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 Post subject: when to customize
PostPosted: Wed Dec 30, 2009 4:04 pm 
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Joined: Wed Dec 30, 2009 3:51 pm
Posts: 2
Hi. What is the best advice you can give a person who does not know if a stock frame is appropriate or whether or not to go custom? How would I know if increased/decreased lengths or angles will make a difference in my comfort? I am relatively new to cycling but am logging lots of miles, and all I know is my neck and shoulders start hurting after 30 miles and killing me after 60. Raising the bars hasn't helped. I'm in a Rivendell Bleriot now. I haven't been able to find the Bleriot geometry because Rivendell is no longer making them. I like the sounds of the Gunnar Sport, but is it the right geometry for me? How would I know? Thanks.


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 Post subject:
PostPosted: Thu Dec 31, 2009 6:42 pm 
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Joined: Sun Nov 07, 2004 10:26 pm
Posts: 29
Location: Central Ohio
Find a Waterford/Gunnar dealer in your area. Hopefully, they are fit-master trained or have been doing the custom route for a while. Talk with them and get fitted. When I was fitted, at the Waterford factory, the difference was night and day, when the sweet spot was hit. I suggest to everyone to get custom fitted and feel the difference, then decide if you want to order a custom frame or go stock.
Good Luck.


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 Post subject:
PostPosted: Mon Jan 04, 2010 4:33 pm 
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Joined: Wed Dec 30, 2009 3:51 pm
Posts: 2
Thanks. Any advice, then, for getting a good customized fit? I have some local shops, all pretty disappointing, and none really interested in steel bikes. Is it worth a trip out of state to a "great" shop? Or are these folks really using the same techniques?


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 Post subject:
PostPosted: Mon Jan 04, 2010 11:09 pm 
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Joined: Sun Nov 07, 2004 10:26 pm
Posts: 29
Location: Central Ohio
I would send Richard or someone else at Waterford/Gunnar an e-mail and ask for a dealer nearest you. I don't know what city or state you are in so it is difficult to say. I think they pretty much have someone in every state, but they could direct you better than I. Just make sure you're comfortable and have a "good" vibe from whatever shop you go with.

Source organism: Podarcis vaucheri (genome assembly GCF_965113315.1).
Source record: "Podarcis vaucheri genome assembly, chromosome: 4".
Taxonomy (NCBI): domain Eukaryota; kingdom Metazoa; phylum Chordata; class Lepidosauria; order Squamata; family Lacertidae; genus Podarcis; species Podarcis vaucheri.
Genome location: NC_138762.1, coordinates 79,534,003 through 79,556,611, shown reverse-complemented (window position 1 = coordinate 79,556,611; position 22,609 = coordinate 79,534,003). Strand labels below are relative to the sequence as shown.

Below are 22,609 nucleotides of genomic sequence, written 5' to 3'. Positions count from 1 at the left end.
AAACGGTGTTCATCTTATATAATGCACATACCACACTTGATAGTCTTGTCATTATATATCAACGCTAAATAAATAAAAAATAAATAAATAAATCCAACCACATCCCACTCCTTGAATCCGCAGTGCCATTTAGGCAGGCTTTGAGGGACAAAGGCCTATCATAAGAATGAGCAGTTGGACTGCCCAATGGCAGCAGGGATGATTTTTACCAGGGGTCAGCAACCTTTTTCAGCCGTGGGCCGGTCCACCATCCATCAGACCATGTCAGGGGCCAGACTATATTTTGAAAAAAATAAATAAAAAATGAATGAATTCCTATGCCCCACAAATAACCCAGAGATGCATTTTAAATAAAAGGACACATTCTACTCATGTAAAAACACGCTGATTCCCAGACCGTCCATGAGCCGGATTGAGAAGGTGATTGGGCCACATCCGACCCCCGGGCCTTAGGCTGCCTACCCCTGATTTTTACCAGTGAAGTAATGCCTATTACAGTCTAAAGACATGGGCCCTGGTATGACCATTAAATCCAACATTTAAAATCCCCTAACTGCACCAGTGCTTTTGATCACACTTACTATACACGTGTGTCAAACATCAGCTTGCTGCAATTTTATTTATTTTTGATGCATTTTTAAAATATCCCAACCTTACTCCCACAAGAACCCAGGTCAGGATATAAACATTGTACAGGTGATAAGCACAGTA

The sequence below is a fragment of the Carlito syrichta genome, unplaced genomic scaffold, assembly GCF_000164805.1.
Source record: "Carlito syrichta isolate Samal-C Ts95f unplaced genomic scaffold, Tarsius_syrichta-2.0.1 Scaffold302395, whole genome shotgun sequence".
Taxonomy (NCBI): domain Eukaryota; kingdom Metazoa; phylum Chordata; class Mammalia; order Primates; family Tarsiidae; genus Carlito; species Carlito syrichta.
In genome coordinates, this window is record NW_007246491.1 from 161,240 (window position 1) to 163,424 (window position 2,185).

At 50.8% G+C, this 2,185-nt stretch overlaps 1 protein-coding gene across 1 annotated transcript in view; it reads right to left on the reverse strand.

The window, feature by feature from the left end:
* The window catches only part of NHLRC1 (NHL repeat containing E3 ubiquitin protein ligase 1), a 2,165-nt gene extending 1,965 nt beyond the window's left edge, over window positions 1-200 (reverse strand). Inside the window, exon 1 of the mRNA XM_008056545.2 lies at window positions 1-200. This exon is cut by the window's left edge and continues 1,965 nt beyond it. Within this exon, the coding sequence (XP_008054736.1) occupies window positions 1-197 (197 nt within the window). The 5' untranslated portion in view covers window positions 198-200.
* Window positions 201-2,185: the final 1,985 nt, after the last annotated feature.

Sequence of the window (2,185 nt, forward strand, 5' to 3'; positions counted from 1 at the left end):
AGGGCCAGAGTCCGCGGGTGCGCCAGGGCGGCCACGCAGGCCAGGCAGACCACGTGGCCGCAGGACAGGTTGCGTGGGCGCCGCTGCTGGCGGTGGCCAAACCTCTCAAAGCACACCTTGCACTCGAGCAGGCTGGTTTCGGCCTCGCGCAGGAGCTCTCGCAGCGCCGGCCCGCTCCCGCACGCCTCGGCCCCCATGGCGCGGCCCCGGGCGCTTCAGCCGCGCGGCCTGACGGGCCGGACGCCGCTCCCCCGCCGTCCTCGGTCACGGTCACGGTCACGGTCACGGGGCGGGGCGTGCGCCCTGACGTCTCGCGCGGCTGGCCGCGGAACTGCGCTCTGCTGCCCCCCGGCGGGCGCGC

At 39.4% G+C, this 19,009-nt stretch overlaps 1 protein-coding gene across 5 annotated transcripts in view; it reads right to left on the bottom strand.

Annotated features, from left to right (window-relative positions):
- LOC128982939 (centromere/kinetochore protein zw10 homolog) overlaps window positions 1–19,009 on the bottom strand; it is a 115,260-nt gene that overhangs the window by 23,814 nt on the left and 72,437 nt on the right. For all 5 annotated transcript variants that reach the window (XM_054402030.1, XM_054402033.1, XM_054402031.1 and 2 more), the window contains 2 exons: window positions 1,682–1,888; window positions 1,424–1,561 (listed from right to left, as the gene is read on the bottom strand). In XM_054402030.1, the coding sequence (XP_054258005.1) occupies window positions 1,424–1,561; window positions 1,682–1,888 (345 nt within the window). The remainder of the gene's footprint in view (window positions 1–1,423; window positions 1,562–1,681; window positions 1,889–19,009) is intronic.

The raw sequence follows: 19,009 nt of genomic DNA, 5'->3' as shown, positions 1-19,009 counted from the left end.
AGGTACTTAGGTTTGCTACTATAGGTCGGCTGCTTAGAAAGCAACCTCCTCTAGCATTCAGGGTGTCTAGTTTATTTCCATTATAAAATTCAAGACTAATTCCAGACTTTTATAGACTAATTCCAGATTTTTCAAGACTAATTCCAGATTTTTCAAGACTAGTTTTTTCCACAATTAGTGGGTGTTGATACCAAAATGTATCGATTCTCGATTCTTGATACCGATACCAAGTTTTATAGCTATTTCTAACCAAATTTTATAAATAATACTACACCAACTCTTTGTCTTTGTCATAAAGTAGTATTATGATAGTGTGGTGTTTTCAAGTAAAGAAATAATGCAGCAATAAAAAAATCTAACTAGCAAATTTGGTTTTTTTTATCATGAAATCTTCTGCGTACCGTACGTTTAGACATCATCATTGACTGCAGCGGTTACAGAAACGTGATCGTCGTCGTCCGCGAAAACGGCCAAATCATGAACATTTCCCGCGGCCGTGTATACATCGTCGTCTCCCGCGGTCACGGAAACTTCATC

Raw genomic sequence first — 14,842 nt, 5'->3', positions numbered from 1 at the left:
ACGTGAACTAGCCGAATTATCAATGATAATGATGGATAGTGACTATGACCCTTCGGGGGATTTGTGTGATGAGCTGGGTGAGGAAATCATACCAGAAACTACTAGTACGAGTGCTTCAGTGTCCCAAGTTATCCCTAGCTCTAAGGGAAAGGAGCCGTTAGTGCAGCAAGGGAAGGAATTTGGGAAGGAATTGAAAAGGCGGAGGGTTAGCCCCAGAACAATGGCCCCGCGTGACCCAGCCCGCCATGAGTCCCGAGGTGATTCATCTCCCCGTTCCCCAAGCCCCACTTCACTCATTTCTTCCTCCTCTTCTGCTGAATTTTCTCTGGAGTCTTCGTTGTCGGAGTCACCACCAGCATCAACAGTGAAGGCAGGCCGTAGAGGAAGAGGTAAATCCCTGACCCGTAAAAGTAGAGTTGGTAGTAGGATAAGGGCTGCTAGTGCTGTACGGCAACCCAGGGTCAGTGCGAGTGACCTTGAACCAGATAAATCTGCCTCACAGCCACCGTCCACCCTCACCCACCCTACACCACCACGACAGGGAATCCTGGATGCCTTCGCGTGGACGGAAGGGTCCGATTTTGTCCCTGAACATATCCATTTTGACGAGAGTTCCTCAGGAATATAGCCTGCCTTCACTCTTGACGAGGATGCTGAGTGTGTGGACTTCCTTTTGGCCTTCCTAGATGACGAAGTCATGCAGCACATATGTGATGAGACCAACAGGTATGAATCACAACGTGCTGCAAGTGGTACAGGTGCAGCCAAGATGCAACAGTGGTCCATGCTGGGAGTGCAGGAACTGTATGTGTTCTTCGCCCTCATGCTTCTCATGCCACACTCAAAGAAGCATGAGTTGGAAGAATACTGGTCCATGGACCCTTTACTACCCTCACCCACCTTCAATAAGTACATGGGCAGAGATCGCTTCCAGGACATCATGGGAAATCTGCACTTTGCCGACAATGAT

Good Luck. If fitted properly, you can't go wrong when dealing with Waterford.


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 Post subject:
PostPosted: Wed Jan 06, 2010 12:58 pm 
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Joined: Wed Jan 06, 2010 12:54 pm
Posts: 1
Location: AZ
I just purchased a stock Rock Hound but try this:

http://www.gunnarbikes.com/dealers.php


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 Post subject: Re: when to customize
PostPosted: Sun Jan 10, 2010 2:23 am 
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Joined: Sat Oct 23, 2004 12:03 pm
Posts: 73
The best place to start is a bike fitting from a fitting pro. Though there are some excellent fitters who can solve your problems without formal training, and increasing number of fitters use a systematic approach to bike fit. Our favorite approach starts with the Fit Kit system, which uses both skeletal as well as soft tissue (flexibility, etc) measurements to establish a starting fit. Then the fitter fine tunes your position, either on a bike mounted on a wind trainer (maybe your existing bike) or a bike sizing machine like the Waterford Fitmaster (http://fitmaster.net). This gives you a chance to try out your fit before you buy, or to help determine adjustments to your current bike. A good fitter will observe many common problems without you spending hours on a bike.

Changing your fit is much of, but not all the answer to your comfort related problems. If you have health problems, you may need the help of a physical therapist or similar professional. If you are truly new to cycling, you do have to break your body in to the rigors of long-distance cycling. A good fitter can help coach you on this, as well.

Once you have your ideal fit established, it's pretty straightforward to see whether or not you need a made to measure Gunnar.

_________________
Richard Schwinn


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 Post subject:
PostPosted: Thu Jan 14, 2010 5:20 pm 
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Joined: Fri Nov 05, 2004 8:48 am
Posts: 55
Listen to Richard. Spend the extra money for someone who knows what they are doing even if you have to drive a few hours. Richard suggested I go to a fitter that was further from my home but I chose a cheaper guy that was local who just took body measurements and plugged it into a computer program. The fitter never asked about riding style, etc.

In the end, it will save you money and pain.


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